Working with Angular Template Forms


In this blog I want explain and show you how to work with Angular’s template driven forms.

The Problem

I was recently giving an Angular course to awesome people and I noticed that working with Angular forms seems to be one of the most complicated things in Angular.

The Situation

We will start with a simple Angular application which has a structure like this:

app
├── app.component.ts
├── app.component.html
├── form.component.ts
├── form.component.html
├── app.module.ts
└── main.ts
index.html
systemjs.config.js
tsconfig.json
tslint.json
styles.css
package.json

this is an easy way to start with Angular and template forms.

I did not mention files like favicon etc. They do not really impact our work here

Now lets got create a simple form. For this I will grab bootstraps most simple form just to get a nice look and feel.

Bootstraps Forms

Now we add the bootstrap cdn to our index.html.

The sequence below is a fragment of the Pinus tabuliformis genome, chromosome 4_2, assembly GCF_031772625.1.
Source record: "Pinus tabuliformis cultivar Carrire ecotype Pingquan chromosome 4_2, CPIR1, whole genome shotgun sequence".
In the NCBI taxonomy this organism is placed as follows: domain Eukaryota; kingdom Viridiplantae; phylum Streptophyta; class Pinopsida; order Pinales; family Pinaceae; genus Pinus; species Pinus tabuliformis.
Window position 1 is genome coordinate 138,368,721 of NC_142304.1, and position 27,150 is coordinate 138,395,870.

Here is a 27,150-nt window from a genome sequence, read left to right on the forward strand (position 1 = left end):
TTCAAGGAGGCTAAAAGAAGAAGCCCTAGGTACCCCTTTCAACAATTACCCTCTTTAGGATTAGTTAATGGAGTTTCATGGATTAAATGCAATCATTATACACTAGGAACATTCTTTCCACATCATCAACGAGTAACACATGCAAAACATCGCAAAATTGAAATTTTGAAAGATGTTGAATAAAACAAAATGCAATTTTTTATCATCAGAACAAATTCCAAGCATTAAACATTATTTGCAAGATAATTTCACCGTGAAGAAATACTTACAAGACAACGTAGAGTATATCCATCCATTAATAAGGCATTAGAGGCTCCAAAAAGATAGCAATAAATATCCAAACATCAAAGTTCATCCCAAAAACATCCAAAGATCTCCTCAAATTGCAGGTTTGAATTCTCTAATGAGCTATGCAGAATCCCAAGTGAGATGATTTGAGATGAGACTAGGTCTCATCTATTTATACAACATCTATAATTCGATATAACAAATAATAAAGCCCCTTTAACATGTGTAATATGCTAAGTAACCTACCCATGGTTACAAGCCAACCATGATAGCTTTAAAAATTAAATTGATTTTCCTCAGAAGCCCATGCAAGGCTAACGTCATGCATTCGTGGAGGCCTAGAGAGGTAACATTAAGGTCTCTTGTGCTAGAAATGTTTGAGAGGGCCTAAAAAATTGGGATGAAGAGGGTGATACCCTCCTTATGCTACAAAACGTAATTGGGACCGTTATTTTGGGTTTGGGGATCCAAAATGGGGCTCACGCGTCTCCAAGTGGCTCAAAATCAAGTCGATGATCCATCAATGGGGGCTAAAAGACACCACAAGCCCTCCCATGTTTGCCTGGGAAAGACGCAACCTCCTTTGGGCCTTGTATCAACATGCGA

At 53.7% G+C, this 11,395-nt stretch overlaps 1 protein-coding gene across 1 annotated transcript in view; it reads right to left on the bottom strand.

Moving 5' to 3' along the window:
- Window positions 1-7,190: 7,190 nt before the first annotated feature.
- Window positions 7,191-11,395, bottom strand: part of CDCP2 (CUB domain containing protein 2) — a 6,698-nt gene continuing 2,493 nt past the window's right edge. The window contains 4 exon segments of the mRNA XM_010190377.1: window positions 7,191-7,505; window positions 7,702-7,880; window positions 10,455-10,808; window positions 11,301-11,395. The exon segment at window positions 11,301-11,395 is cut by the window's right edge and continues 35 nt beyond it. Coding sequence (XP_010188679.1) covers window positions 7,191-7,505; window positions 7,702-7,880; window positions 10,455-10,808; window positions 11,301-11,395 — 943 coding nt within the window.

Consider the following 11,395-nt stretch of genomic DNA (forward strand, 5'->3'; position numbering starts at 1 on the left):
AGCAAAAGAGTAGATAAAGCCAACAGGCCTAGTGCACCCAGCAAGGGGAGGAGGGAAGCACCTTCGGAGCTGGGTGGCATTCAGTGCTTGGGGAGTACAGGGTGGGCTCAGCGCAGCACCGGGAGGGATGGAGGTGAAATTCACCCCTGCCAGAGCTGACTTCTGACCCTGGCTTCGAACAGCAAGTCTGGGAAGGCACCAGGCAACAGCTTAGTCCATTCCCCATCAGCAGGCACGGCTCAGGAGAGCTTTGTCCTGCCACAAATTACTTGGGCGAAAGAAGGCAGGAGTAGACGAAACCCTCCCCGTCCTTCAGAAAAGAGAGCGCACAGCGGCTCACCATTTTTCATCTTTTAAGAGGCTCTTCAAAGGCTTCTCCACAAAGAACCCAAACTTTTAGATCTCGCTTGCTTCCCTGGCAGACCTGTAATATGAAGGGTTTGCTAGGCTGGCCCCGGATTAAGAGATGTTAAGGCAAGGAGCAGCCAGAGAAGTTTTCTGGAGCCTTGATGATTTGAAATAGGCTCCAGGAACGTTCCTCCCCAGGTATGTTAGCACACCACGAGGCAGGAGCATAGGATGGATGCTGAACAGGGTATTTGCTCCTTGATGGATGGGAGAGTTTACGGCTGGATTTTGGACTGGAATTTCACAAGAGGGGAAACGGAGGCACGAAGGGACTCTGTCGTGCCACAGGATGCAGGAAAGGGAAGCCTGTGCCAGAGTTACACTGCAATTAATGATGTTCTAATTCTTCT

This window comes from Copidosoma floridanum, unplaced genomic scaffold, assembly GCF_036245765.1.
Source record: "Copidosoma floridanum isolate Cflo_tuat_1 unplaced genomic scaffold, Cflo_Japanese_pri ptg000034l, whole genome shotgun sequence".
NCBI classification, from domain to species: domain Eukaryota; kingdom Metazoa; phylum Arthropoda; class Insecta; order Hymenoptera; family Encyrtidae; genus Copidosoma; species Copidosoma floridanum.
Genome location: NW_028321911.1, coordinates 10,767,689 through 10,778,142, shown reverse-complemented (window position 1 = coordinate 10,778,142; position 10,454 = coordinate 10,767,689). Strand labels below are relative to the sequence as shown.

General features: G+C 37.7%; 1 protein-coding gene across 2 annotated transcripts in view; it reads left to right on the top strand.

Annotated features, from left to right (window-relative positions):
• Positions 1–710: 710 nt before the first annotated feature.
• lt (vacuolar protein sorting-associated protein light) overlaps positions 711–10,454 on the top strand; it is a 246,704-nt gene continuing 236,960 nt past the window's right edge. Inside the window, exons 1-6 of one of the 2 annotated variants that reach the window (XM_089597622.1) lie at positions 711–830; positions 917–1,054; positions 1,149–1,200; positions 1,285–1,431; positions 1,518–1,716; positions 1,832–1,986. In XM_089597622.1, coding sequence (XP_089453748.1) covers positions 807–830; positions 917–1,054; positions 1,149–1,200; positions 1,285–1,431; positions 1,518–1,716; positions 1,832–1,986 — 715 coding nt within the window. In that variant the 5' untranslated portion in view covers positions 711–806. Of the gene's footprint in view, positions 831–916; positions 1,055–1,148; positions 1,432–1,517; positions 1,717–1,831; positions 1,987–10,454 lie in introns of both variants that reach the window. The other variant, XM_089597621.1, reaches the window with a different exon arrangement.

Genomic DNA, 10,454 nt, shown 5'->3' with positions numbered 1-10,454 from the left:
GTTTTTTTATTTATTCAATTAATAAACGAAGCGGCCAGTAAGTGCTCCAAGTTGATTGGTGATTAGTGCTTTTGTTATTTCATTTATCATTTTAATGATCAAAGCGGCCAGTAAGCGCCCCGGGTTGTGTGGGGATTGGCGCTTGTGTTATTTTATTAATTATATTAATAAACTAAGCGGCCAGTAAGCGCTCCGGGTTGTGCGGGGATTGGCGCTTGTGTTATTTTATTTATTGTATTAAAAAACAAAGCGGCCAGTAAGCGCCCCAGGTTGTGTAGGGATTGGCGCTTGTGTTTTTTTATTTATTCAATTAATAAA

<head>
  <link rel="stylesheet" href="https://maxcdn.bootstrapcdn.com/bootstrap/3.3.7/css/bootstrap.min.css">
</head>

Out app.component.html simply looks like this:

<div class="container">
    <h1>{{title}}</h1>
    <form-component></form-component>
</div>

Introducing the Form

We remove the checkbox and the file upload from the copied form from bootstrap just for clarity and add the form template to our form component. Further we want to handle a simple Name for understanding. Lets modify the template to only work with a name.

So our form.component.html looks like this now:

<form>
    <div class="form-group">
        <label for="exampleInputName">Name</label>
        <input type="name" class="form-control" id="exampleInputName" placeholder="Name">
    </div>
    <button type="submit" class="btn btn-default">Submit</button>
</form>

So what we did here so far is nothing Angular related! We just added simple HTML-Form things.

We will now go ahead and make this thing an Angular form.

Add Angular to the form

The model

We will use a normal customer to deal with the form. Also nothing spectecular here, we just add a class representing this customer:

export class Customer {